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Movie review: 'Detective K'

Set in the Joseon dynasty of the 18th century, director Kim Suk-yoon's epic yarn concerns the investigative efforts of a whip-smart, king-commissioned detective (Kim Myung-min) trying to solve a series of murders.

March 04, 2011|By Robert Abele
  • Kim Myung-min stars in "Detective K."
Kim Myung-min stars in "Detective K." (Showbox/Mediaplex )

One of South Korea's biggest recent hits in movie theaters, "Detective K" is a slapdash mixture of comedy, mystery, action and historical drama that proves diverting in spots but mostly exhausts with its genre-jumping restlessness.

Set in the Joseon dynasty of the 18th century, director Kim Suk-yoon's epic yarn concerns the investigative efforts of a whip-smart, king-commissioned detective (Kim Myung-min) trying to solve a series of murders that might have something to do with embezzled taxes, a sultry female trade magnate (Han Ji-min) and the mysterious suicide of a wealthy minister's daughter-in-law.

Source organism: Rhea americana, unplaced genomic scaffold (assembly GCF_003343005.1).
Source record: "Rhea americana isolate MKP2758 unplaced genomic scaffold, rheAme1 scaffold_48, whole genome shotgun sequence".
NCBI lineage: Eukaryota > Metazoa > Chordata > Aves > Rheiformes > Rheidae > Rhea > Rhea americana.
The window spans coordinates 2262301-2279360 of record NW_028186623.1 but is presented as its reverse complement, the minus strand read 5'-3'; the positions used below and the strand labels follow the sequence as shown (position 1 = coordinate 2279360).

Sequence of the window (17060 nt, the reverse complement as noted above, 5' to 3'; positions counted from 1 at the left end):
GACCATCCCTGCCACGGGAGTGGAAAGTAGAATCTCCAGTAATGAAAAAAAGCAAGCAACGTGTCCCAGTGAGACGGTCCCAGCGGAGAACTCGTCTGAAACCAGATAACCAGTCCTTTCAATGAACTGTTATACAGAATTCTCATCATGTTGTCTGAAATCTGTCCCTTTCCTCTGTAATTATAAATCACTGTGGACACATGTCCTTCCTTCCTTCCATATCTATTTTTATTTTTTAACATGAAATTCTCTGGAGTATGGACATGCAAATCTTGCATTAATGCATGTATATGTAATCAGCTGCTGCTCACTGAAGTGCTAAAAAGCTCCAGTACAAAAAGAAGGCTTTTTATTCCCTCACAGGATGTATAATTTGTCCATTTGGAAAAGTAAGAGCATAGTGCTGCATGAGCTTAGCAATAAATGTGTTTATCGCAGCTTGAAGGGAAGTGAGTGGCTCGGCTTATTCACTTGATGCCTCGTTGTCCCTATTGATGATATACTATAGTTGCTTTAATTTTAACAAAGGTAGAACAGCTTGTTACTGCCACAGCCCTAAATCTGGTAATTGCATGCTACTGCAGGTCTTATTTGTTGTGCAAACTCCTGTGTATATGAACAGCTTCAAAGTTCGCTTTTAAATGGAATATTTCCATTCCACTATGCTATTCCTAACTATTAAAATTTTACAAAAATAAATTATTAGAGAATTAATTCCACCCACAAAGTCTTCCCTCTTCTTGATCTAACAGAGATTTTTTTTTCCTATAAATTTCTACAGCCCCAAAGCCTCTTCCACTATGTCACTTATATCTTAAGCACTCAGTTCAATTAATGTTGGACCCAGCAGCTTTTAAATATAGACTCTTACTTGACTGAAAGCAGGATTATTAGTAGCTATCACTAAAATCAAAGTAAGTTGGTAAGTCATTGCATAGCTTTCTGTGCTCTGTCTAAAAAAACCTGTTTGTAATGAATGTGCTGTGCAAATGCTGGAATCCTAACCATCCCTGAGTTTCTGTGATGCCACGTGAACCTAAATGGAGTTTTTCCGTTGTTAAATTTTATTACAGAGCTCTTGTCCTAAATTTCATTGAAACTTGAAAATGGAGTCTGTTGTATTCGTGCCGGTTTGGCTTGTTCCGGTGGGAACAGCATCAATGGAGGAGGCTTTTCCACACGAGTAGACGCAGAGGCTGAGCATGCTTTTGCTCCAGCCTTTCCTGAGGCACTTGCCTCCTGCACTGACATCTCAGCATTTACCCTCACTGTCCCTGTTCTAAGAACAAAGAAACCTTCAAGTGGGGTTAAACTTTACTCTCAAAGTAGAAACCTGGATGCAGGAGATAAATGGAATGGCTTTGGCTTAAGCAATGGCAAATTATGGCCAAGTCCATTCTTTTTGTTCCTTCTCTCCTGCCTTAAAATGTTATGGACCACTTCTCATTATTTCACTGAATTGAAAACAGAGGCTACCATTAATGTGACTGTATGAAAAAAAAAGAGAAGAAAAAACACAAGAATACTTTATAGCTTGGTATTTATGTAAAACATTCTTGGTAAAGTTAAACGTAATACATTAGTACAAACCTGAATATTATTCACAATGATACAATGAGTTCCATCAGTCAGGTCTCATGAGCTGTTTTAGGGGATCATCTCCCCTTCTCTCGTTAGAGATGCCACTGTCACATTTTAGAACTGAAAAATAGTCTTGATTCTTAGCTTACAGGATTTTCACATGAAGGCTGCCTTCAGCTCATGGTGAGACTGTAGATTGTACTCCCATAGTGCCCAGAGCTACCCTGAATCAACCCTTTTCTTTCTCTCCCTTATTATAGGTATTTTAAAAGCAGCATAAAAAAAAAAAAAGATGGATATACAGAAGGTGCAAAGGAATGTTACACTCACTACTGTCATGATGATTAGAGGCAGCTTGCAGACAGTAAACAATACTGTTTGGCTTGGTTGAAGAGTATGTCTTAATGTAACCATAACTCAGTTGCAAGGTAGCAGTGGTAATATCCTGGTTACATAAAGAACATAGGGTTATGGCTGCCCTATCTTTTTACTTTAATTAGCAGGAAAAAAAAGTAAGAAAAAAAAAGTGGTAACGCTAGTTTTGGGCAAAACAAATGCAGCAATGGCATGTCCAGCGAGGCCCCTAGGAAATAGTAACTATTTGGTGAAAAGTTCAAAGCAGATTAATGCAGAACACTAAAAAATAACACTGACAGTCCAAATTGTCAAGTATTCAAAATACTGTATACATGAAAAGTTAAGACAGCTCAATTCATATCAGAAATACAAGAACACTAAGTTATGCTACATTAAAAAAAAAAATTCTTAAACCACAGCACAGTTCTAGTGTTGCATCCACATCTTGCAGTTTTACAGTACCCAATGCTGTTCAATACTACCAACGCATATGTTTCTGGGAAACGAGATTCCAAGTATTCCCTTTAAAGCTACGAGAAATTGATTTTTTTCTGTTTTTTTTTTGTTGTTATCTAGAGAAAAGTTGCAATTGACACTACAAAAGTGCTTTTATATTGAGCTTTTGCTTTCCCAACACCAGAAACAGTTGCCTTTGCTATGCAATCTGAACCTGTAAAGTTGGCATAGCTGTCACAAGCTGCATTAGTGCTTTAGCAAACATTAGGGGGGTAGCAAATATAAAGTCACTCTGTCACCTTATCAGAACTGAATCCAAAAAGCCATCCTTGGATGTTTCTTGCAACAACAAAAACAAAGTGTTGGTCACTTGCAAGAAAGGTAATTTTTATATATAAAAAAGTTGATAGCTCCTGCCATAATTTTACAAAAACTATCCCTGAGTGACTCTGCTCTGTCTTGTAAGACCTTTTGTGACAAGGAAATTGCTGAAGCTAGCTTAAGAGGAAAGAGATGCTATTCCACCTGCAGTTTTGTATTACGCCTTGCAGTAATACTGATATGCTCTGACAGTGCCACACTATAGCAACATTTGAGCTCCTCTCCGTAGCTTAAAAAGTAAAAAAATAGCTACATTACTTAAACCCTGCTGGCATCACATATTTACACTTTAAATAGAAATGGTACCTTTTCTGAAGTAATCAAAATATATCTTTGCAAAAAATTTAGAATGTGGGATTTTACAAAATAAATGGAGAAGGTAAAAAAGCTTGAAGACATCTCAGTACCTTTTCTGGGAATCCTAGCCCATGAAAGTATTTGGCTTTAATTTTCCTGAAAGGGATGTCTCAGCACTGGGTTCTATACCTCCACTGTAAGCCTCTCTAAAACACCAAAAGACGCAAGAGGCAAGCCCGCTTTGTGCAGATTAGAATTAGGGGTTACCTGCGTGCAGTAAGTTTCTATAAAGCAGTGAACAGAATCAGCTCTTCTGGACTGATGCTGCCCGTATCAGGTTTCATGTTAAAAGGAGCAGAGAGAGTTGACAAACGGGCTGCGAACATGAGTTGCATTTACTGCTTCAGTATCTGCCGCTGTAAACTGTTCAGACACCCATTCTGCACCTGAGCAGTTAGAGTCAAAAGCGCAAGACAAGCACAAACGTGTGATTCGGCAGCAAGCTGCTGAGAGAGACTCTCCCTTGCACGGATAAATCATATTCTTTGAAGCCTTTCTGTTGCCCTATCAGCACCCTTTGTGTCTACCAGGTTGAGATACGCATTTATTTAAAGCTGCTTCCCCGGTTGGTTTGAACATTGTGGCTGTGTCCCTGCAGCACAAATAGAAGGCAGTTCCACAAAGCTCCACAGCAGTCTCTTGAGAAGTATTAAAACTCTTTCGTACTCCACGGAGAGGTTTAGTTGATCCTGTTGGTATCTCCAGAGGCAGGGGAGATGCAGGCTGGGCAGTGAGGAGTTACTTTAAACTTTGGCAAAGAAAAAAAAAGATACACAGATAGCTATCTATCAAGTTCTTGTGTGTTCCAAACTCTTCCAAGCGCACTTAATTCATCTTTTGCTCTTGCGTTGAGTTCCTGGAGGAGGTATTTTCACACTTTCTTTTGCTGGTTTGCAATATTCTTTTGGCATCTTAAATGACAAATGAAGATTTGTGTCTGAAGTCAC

Throw in abused plantation workers, persecuted Christians, the medicinal and weaponized properties of wolfsbane, the finer points of using paintings as bribes, and finally vicious, snarling attack dogs the size of horses, and you have what amounts to a pretty impenetrable piece of entertainment that rarely works as either pulse-pounding thriller or period romp.

The only real charm comes from star Kim's wry, deadpan exchanges with Oh Dal-soo, who plays a lowly dog thief tagging along as the detective's de facto sidekick. Their bickering — as long as it doesn't involve hashing out plot details — is the only recognizably translatable element in this otherwise noisy, crazy import.


"Detective K." No MPAA rating. Running time: 1 hour, 55 minutes. At CGV Cinemas, Los Angeles.

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